Depression Is More Common Than You May Think
According to the National Institute of Mental Health, about 16.2 million adults in the United States have felt depressed at least once in 2016, which is 6.7 percent of the adult population or 1 out of every 15 adults. And of this number, people ages 18 to 25 were the most represented group at about 11 percent.
These reported numbers show just how prevalent this illness is--and that's just what it is; depression is an illness. It's a result of chemical imbalances in addition to reactions to stressful life events and possibly other health problems (there could even be gene involvement for some).
Talking Helps; It May Be Essential to Recovery
The NIMH has on record that 63 percent of adults who experienced episodes of depression either saw a health professional (therapists, psychiatrists) only, were prescribed medication alone, or saw a health professional and were prescribed medication. Seeking help is the best thing you can do to combat depression. Unfortunately, some turn to substances for relief, though, this choice always backfires and ultimately comes at a hefty price, like with addiction and alienation (alcohol and recreational drugs can negatively impact relationships).
Of the 63 percent of adults who received professional treatment, according to NIMH, 13 percent of them saw a health professional, which is twice more than those who only received medication. 44 percent both received medication and saw a professional, which means 57 percent of all who received treatment talked about their problems with licensed individuals.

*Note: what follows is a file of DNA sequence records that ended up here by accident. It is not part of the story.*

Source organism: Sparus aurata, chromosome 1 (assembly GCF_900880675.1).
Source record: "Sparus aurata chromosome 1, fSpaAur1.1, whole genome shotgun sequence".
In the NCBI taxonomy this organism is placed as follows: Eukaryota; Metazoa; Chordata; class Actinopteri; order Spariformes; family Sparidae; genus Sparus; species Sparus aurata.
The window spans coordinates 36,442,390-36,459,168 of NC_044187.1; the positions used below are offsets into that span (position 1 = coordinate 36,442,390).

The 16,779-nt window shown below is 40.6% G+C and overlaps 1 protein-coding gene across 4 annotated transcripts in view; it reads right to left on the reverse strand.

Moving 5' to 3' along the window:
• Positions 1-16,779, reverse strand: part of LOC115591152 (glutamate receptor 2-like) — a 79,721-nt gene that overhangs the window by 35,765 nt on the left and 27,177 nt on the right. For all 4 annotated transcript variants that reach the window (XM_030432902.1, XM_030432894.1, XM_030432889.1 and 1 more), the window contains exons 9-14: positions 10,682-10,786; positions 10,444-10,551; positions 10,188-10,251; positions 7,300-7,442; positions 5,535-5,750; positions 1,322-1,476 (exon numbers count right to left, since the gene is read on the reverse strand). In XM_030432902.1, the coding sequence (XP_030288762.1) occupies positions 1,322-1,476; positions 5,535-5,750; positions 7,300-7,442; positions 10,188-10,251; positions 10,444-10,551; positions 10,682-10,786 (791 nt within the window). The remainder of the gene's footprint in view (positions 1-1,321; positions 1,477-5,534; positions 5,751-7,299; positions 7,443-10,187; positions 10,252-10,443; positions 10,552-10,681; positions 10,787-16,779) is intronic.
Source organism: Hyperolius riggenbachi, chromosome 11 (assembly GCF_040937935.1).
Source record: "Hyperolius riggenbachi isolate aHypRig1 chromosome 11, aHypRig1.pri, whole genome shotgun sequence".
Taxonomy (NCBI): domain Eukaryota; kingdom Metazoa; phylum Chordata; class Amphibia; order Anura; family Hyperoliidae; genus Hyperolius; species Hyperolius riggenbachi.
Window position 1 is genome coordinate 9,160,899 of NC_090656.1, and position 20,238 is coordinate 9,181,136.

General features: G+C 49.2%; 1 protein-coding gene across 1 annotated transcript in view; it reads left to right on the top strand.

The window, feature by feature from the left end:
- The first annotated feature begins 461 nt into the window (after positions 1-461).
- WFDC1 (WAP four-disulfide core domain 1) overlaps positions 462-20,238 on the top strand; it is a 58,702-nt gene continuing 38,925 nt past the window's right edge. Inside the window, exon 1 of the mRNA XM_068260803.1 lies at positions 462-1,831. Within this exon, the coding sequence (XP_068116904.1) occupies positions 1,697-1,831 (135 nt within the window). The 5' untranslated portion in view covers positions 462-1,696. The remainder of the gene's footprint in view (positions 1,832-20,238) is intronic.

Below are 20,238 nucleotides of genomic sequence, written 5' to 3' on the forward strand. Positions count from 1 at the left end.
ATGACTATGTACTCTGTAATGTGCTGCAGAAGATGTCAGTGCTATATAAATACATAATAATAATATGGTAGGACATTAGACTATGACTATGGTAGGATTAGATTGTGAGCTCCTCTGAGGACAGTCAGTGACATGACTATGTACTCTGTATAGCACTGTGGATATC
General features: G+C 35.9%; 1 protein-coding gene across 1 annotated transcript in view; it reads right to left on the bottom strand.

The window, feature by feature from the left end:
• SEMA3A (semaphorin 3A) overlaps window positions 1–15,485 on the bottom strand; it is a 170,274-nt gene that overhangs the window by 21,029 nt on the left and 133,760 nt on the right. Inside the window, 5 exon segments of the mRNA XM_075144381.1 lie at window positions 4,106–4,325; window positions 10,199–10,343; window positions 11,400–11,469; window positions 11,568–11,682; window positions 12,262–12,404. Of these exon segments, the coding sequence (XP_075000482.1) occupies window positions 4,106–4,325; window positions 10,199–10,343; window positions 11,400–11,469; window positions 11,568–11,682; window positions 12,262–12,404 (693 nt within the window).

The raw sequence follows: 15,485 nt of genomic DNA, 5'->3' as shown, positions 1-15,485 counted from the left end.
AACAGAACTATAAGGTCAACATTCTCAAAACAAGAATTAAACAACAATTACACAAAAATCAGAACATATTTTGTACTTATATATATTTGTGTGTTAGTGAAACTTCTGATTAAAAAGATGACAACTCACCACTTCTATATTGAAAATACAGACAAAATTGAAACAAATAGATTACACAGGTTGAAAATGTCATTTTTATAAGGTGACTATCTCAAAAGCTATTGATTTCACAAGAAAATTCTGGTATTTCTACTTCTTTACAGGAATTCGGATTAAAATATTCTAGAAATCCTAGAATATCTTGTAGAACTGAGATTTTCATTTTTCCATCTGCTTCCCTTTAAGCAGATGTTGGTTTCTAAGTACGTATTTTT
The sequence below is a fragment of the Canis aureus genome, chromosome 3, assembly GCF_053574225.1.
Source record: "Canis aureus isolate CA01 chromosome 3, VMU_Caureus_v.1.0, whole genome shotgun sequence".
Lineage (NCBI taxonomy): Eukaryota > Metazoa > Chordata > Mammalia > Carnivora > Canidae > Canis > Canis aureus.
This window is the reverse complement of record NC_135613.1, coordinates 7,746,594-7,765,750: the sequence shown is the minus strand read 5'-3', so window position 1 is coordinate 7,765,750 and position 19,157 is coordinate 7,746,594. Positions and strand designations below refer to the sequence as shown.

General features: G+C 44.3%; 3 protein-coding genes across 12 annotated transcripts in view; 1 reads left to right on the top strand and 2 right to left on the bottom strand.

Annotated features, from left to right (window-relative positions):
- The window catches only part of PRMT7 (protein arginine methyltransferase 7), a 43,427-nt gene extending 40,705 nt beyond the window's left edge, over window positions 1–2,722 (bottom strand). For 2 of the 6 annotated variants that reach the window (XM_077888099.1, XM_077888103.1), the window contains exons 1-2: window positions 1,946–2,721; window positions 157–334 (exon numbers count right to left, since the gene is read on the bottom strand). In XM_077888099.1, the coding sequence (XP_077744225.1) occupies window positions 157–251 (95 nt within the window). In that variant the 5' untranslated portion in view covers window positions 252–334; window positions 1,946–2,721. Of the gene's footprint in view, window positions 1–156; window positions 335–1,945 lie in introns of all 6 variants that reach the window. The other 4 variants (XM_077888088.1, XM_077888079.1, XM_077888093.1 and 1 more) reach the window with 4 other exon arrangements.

Talking helps find the root of the problem, and if help is sought, someone would be there to explore it with you.
Discussing Your Depression Helps End Stigmas
The National Alliance on Mental Illness believes that words and actions are necessary to end the bullying and discrimination affecting all people with mental illness. Taking these steps can lead to social change and the public rejection of stigmas--it proved successful for other movements, like with the Civil Rights Movement and LGBT activism.
That doesn't mean you have to go out and preach your story to make a change. Merely discussing it with a health professional, or even a friend, makes all the difference, for the afflicted as well as society.
Sharing Your Experience Could Help Others
This can be therapeutic for both sides. Sharing can relieve stress and improve mood while the person who listens may feel inspired to take a look at their own mental health or even share their own experiences.
Choosing to share is a personal choice, so you should never feel pressured or threatened to disclose your depression if you think it might not help your situation.
In the end, depression is an illness. And like other mental illnesses, it's not just black and white, but a sort of grey and sometimes includes blue and purple and red--to put it simply, it's complicated.
National Institute of Mental Health
Utah Centers For Addiction
National Alliance on Mental Illness